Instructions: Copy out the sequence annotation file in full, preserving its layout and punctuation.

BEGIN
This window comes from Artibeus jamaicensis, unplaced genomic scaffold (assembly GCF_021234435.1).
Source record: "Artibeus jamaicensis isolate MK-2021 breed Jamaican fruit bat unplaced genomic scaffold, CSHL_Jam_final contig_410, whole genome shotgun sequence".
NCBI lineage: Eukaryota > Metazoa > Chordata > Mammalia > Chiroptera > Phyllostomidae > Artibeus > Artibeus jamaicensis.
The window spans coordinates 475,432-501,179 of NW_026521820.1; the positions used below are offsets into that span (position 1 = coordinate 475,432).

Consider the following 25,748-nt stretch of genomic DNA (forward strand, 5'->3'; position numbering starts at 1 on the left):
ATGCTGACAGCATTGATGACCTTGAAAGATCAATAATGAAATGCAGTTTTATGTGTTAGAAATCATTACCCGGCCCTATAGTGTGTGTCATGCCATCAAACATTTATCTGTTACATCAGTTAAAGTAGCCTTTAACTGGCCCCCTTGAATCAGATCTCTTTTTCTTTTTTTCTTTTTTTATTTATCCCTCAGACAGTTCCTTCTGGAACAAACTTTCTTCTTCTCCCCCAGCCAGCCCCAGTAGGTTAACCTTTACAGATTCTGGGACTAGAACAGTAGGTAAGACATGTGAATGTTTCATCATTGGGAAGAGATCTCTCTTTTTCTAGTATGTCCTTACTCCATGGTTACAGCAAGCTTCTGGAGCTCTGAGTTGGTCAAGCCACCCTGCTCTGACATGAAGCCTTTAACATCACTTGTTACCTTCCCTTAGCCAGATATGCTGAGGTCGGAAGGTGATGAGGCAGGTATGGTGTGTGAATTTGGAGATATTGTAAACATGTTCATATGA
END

This window comes from Artibeus jamaicensis, unplaced genomic scaffold (assembly GCF_021234435.1).
Source record: "Artibeus jamaicensis isolate MK-2021 breed Jamaican fruit bat unplaced genomic scaffold, CSHL_Jam_final contig_410, whole genome shotgun sequence".
NCBI lineage: Eukaryota > Metazoa > Chordata > Mammalia > Chiroptera > Phyllostomidae > Artibeus > Artibeus jamaicensis.
The window spans coordinates 475,432-501,179 of NW_026521820.1; the positions used below are offsets into that span (position 1 = coordinate 475,432).

Consider the following 25,748-nt stretch of genomic DNA (forward strand, 5'->3'; position numbering starts at 1 on the left):
ATGCTGACAGCATTGATGACCTTGAAAGATCAATAATGAAATGCAGTTTTATGTGTTAGAAATCATTACCCGGCCCTATAGTGTGTGTCATGCCATCAAACATTTATCTGTTACATCAGTTAAAGTAGCCTTTAACTGGCCCCCTTGAATCAGATCTCTTTTTCTTTTTTTCTTTTTTTATTTATCCCTCAGACAGTTCCTTCTGGAACAAACTTTCTTCTTCTCCCCCAGCCAGCCCCAGTAGGTTAACCTTTACAGATTCTGGGACTAGAACAGTAGGTAAGACATGTGAATGTTTCATCATTGGGAAGAGATCTCTCTTTTTCTAGTATGTCCTTACTCCATGGTTACAGCAAGCTTCTGGAGCTCTGAGTTGGTCAAGCCACCCTGCTCTGACATGAAGCCTTTAACATCACTTGTTACCTTCCCTTAGCCAGATATGCTGAGGTCGGAAGGTGATGAGGCAGGTATGGTGTGTGAATTTGGAGATATTGTAAACATGTTCATATGA